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What China’s baby woes mean for its economic ambitions

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A small boy in traditional outfit for Chinese New Year in Beijing.Getty Images

Crystal, who wished to withhold her real name, is a 26-year-old living in Beijing. Unlike most women from previous generations in China, she is unmarried and currently faces no pressure to tie the knot.

When asked why that is, she laughs: “I think it’s because my family members are either never married or divorced.”

It appears to be a common sentiment among young urban women in China. A 2021 survey by China’s Communist Youth League of almost 3,000 people between the ages of 18 and 26, found that more than 40% of young women living in cities did not plan to marry – compared to less than 25% of men. This is in part due to rising childcare costs and the ghosts of China’s one-child policy.

“Having just one child or no children has become the social norm in China,” says Yi Fuxian, a senior scientist in obstetrics and gynaecology at the University of Wisconsin-Madison, and a prominent critic of the one-child policy.

“The economy, social environment, education and almost everything else relates back to the one-child policy,” he adds.

For Beijing, this is a worrying trend because China’s population is declining. It’s birth rate has been slowing for years but in 2022 its population fell for the first time in 60 years.

That’s bad news for the world’s second-largest economy, where the workforce is already shrinking and an ageing population is beginning to put pressure on the state’s welfare services.

China’s working age population – those between the ages of 16 and 59 – currently stands at about 875 million. They account for a little more than 60% of the country’s people.

But the figure is expected to fall further, by another 35 million, over the next five years, according to an official estimate by the government in 2021.

“China’s demographic structure in 2018 was similar to that of Japan’s in 1992,” Mr Yi said. “And China’s [demographic structure] in 2040 will be similar to Japan’s in 2020.”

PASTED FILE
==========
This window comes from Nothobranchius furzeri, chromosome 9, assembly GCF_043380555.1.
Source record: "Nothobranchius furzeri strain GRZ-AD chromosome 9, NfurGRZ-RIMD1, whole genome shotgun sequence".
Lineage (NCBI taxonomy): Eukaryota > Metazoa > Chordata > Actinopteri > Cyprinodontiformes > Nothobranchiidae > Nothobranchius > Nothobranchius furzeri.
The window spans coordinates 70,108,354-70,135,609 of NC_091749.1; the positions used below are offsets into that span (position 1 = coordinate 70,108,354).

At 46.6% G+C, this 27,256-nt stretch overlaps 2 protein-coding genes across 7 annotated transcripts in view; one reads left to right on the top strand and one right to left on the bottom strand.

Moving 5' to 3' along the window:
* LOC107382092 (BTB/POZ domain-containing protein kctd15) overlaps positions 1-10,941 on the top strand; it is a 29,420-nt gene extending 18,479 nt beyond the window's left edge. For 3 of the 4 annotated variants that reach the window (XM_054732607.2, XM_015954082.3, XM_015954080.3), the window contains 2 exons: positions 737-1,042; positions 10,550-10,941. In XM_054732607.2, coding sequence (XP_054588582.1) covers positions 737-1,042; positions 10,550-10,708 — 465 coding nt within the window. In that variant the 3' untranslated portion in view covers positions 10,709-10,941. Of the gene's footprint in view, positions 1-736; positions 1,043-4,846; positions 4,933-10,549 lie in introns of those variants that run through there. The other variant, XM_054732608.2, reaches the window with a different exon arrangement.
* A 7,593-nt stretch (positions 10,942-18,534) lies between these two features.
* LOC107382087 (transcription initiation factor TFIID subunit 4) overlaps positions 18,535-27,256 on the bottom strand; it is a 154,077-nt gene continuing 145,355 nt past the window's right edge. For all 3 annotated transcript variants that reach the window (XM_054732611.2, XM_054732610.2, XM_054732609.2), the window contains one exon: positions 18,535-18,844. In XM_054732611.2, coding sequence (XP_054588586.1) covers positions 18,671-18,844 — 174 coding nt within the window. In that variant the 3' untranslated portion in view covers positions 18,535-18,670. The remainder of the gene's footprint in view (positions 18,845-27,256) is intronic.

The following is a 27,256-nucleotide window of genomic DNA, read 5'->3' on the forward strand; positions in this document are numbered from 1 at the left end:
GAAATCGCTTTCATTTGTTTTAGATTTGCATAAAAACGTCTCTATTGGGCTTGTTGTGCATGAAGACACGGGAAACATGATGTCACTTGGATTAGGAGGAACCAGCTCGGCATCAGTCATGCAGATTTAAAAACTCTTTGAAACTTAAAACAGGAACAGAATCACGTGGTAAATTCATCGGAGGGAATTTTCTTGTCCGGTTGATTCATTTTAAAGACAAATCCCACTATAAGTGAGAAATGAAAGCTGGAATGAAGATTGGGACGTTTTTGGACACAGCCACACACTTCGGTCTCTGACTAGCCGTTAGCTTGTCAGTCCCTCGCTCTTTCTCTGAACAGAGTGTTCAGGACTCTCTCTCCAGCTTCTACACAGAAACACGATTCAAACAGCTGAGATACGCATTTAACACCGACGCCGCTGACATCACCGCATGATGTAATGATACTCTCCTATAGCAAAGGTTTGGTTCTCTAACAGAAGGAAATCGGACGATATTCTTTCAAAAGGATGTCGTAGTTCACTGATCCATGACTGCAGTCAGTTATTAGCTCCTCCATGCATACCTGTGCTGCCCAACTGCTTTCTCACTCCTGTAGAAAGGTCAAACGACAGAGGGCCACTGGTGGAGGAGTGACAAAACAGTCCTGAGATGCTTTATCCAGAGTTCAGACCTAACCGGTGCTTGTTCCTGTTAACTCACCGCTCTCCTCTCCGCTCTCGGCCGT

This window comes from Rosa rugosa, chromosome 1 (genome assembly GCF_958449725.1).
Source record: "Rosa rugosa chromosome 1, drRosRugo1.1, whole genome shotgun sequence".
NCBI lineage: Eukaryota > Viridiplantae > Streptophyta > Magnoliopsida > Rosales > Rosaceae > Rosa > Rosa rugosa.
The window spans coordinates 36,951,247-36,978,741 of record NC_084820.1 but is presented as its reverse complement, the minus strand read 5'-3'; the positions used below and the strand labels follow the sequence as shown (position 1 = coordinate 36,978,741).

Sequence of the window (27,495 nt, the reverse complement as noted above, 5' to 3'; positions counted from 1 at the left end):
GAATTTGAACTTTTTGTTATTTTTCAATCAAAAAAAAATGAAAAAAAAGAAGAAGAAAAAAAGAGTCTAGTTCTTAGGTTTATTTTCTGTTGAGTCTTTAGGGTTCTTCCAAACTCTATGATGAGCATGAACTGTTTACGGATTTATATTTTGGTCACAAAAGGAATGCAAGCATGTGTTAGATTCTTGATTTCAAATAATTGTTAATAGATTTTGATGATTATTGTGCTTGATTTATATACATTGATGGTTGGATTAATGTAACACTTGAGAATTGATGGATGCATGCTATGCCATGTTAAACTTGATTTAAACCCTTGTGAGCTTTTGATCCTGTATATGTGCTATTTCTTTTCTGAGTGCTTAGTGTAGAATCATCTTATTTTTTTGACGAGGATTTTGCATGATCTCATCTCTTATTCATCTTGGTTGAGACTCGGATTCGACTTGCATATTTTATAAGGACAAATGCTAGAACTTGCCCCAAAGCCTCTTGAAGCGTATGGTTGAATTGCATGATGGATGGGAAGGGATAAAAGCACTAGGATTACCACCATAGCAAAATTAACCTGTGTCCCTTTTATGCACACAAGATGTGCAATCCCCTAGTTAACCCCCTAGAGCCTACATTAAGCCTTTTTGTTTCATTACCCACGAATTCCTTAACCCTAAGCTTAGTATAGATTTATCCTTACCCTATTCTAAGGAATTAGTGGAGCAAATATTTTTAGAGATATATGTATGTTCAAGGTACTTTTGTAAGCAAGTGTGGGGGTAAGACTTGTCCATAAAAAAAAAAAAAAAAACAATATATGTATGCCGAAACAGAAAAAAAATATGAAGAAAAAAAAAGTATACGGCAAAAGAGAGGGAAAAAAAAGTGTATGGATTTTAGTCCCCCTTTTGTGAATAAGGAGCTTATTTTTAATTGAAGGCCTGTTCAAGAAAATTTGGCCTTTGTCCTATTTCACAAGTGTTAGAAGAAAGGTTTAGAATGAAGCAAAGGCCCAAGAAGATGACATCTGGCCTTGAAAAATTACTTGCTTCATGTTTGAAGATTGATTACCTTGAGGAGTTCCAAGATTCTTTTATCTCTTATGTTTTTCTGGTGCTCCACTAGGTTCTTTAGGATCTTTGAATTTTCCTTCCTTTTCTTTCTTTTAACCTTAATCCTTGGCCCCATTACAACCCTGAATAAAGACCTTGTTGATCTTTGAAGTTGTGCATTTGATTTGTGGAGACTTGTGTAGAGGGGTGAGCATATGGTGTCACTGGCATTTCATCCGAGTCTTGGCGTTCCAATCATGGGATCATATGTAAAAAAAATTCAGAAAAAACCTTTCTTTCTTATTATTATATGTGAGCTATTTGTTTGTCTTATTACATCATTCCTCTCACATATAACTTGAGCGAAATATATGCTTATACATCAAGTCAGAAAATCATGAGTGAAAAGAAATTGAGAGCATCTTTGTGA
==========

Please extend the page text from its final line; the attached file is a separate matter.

Until last year, many economists had assumed China’s growth would surpass that of the US by the end of the decade – a move which would cap the country’s extraordinary economic ascent.

But Mr Yi says that is now looking unlikely, adding “By 2031-2035, China will be doing worse than the US on all demographic metrics, and in terms of economic growth”.

The average age in China is now 38. But as its population ages and birth rates plummet further, there are concerns that China’s workforce will eventually be unable to support those who have already retired.

The retirement age for men in China is 60 and for women, it is 55. Currently, those above 60 make up almost a fifth of the population. In Japan, which has one of the fastest ageing populations in the world, nearly a third of the people are 65 or older.

 

An elderly man sews a handmade wallet at an alley in Beijing on October 6, 2022.

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“Population ageing is not unique to China but the strain on China’s pension system is a lot more acute,” says Louise Loo, a senior economist with Oxford Economics.

She says the number of retirees has already exceeded the number of contributors, leading to a drop in contributions to the pension fund since 2014.

The country’s pension fund is administered at a provincial level and on a pay-as-you-work basis – that is, contributions from the workforce pay the retirees’ pensions.

So Beijing, aware of these cracks in its system, created a fund in 2018 to shift pension pay-outs from richer provinces like Guangdong to those facing a deficit. But in 2019 a report by the Chinese Academy of Social Sciences predicted that because of its shrinking workforce, the country’s main pension fund would be depleted by 2035.